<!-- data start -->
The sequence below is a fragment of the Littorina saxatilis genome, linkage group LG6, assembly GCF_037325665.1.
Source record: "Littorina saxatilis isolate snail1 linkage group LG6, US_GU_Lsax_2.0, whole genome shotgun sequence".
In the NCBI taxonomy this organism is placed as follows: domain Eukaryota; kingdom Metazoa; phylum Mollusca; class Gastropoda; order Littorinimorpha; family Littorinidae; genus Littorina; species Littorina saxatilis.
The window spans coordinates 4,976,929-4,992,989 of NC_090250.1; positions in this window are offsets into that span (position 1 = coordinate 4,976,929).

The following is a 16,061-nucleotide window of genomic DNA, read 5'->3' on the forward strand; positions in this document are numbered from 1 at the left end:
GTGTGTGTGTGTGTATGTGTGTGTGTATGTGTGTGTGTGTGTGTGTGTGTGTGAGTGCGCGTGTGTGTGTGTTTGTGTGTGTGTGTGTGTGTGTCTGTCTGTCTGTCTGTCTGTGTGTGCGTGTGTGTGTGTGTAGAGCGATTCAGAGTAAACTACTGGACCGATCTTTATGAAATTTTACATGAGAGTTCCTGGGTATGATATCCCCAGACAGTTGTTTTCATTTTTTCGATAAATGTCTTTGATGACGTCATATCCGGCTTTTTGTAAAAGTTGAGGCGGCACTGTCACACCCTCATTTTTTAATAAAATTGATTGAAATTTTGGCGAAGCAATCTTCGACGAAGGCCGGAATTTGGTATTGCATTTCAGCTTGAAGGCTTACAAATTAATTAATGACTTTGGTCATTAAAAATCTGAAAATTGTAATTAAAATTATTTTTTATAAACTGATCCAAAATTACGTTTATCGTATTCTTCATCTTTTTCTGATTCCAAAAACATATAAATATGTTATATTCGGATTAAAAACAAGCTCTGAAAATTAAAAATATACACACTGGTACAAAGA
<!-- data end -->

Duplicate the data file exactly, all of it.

The sequence below is a fragment of the Littorina saxatilis genome, linkage group LG6, assembly GCF_037325665.1.
Source record: "Littorina saxatilis isolate snail1 linkage group LG6, US_GU_Lsax_2.0, whole genome shotgun sequence".
In the NCBI taxonomy this organism is placed as follows: domain Eukaryota; kingdom Metazoa; phylum Mollusca; class Gastropoda; order Littorinimorpha; family Littorinidae; genus Littorina; species Littorina saxatilis.
The window spans coordinates 4,976,929-4,992,989 of NC_090250.1; positions in this window are offsets into that span (position 1 = coordinate 4,976,929).

The following is a 16,061-nucleotide window of genomic DNA, read 5'->3' on the forward strand; positions in this document are numbered from 1 at the left end:
GTGTGTGTGTGTGTATGTGTGTGTGTATGTGTGTGTGTGTGTGTGTGTGTGTGAGTGCGCGTGTGTGTGTGTTTGTGTGTGTGTGTGTGTGTGTCTGTCTGTCTGTCTGTCTGTGTGTGCGTGTGTGTGTGTGTAGAGCGATTCAGAGTAAACTACTGGACCGATCTTTATGAAATTTTACATGAGAGTTCCTGGGTATGATATCCCCAGACAGTTGTTTTCATTTTTTCGATAAATGTCTTTGATGACGTCATATCCGGCTTTTTGTAAAAGTTGAGGCGGCACTGTCACACCCTCATTTTTTAATAAAATTGATTGAAATTTTGGCGAAGCAATCTTCGACGAAGGCCGGAATTTGGTATTGCATTTCAGCTTGAAGGCTTACAAATTAATTAATGACTTTGGTCATTAAAAATCTGAAAATTGTAATTAAAATTATTTTTTATAAACTGATCCAAAATTACGTTTATCGTATTCTTCATCTTTTTCTGATTCCAAAAACATATAAATATGTTATATTCGGATTAAAAACAAGCTCTGAAAATTAAAAATATACACACTGGTACAAAGA